EU renews post-Brexit fishing quotas for three months

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European Union and British Union flag.
European Union and British Union flag.

The EU on Thursday extended current fishing quotas for stocks shared with the UK for another three months in the absence of a post-Brexit deal, which is still being negotiated.

The decision by the bloc's fishing ministers capped an all-night meeting called to set annual catch limits for waters in and around the European Union.

EU and British negotiators are still thrashing out fishing rights as part of talks defining future relations after the UK's departure from the European Union at the end of this month.

While the outcome of the talks still hangs the balance, the EU could not wait any longer to work out its quotas.

"It's a guarantee... without which fishermen would not be able to continue their activities on January 1," explained German Agriculture Minister Julia Kloeckner, whose country holds the rotating EU presidency.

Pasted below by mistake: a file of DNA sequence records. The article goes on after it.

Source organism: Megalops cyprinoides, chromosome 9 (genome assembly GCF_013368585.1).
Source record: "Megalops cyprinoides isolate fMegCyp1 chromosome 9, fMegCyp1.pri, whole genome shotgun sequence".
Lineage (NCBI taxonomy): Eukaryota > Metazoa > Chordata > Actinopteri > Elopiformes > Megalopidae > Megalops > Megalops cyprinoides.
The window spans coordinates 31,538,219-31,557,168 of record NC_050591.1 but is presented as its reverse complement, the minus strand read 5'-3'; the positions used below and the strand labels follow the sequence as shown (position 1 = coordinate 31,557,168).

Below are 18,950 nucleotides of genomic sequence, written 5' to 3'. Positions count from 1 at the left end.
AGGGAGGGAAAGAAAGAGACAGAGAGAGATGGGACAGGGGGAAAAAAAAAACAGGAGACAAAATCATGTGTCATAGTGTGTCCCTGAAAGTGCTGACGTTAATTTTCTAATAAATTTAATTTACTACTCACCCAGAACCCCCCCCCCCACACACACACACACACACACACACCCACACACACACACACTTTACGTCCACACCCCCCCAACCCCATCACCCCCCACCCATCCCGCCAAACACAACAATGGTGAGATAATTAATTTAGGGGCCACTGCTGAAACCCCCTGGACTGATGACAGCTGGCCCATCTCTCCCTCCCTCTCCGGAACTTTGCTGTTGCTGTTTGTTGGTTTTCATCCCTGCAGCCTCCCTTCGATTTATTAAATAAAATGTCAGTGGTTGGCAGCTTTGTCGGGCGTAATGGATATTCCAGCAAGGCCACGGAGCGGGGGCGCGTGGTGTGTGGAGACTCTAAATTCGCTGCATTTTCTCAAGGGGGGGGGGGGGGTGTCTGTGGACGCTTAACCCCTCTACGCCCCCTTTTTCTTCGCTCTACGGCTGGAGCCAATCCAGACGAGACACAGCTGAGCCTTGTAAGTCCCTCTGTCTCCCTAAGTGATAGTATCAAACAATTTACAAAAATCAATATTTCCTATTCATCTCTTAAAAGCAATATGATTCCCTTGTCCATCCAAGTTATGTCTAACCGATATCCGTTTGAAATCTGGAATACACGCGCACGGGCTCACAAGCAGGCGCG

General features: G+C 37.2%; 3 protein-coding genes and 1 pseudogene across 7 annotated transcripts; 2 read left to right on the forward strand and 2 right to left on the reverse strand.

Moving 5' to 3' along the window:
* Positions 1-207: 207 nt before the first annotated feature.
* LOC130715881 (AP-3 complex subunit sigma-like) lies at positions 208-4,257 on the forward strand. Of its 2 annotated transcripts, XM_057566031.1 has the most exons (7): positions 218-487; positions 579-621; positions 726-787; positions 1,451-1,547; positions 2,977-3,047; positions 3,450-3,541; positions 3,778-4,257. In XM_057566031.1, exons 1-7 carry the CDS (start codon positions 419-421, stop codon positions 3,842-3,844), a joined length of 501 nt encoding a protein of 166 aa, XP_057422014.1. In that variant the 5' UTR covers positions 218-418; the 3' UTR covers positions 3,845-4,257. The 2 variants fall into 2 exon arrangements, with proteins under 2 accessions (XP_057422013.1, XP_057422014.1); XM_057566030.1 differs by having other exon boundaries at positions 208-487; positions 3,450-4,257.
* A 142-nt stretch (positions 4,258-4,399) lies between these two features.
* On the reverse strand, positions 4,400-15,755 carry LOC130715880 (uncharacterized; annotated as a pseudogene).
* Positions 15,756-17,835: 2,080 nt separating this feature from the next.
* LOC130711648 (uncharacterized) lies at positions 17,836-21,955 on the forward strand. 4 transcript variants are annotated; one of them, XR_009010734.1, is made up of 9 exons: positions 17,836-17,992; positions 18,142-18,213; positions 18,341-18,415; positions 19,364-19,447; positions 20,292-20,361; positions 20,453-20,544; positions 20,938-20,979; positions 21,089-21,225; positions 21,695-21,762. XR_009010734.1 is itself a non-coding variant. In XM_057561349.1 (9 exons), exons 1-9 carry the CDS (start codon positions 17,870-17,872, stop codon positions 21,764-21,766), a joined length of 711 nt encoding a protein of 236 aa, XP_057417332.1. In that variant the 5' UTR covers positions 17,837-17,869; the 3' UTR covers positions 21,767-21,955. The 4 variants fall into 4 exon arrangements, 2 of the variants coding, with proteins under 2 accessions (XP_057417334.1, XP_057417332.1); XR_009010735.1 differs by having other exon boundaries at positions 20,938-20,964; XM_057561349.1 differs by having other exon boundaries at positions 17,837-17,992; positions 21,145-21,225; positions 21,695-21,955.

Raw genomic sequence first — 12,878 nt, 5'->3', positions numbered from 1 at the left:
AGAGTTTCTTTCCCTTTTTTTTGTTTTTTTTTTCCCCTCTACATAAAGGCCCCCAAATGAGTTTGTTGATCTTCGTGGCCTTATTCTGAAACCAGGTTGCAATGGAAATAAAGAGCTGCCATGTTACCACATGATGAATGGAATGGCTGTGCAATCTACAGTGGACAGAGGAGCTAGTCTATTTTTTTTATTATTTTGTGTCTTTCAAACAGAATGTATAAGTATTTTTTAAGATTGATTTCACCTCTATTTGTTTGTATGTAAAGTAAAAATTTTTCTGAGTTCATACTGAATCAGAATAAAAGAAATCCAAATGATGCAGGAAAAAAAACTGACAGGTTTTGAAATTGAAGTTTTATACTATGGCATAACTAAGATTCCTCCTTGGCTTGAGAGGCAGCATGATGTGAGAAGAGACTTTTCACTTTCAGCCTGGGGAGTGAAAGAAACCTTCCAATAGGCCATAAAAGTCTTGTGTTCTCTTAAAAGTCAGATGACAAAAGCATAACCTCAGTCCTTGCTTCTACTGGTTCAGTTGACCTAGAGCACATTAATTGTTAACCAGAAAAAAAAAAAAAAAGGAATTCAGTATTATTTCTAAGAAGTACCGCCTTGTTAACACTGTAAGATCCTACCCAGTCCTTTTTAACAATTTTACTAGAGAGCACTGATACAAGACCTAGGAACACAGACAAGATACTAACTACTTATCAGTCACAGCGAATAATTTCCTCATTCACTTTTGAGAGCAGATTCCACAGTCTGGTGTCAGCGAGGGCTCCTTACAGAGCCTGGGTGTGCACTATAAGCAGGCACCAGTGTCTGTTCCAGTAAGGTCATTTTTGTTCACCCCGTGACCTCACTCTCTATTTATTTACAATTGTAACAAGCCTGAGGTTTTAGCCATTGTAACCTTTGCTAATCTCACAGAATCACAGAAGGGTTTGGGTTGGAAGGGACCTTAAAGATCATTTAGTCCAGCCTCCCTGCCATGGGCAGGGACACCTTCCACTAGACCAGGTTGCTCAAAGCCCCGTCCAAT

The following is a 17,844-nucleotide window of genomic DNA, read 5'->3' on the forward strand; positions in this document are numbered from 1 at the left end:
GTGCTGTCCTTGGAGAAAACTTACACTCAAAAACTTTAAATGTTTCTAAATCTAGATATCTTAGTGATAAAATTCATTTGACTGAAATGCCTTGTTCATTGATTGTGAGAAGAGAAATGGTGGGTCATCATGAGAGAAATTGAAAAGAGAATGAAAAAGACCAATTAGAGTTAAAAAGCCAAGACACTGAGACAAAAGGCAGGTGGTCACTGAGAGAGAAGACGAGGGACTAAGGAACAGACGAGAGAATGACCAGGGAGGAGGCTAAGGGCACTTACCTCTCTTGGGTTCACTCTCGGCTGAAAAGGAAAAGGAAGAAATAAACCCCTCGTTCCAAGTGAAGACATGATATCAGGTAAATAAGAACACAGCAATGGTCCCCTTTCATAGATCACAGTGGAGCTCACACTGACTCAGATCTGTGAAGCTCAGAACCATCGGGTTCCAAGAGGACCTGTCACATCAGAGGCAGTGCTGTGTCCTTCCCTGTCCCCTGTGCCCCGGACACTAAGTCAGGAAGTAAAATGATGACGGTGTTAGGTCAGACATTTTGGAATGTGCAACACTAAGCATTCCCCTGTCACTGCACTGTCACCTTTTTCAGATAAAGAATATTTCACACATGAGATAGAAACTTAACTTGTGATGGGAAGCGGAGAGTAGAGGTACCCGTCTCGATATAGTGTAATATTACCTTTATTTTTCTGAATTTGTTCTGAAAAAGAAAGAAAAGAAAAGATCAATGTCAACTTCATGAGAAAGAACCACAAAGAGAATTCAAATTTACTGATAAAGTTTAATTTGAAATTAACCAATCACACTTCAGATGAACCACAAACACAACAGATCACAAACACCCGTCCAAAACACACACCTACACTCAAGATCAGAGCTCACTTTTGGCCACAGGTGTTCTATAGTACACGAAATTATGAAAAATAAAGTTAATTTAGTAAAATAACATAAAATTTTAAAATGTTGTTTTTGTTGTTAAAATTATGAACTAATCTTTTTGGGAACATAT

The ministers notably agreed to reduce by 7.5% the 2021 fishing quotas in the heavily exploited Mediterranean Sea, less than the 15% cut proposed by the European Commission because of opposition from Spain, France and Italy.

Britain insists that it will have full control over its waters after this month, when a Brexit transition period with the EU comes to an end.

It is resisting EU demands that European fishing boats continue to have the sort of access they have enjoyed for decades or in some cases centuries.

But even if no EU-UK deal ends up being worked out by the end of the transition period, Britain and the EU are required to manage shared fish stocks under the UN Convention on the Law of the Sea to prevent species being overfished.

The EU and Britain share 125 species of fish which will come under the provisional quota extension, which also applies to stocks shared with non-EU member Norway.

"While this rollover is clearly aimed at dealing with short-term political problems, it is not based on scientific advice for 2021 fishing limits, and ultimately makes the next set of decisions even harder, leaving fish populations in an even worse state," said Rebecca Hubbard, programme director at Our Fish, a European organisation fighting overfishing.

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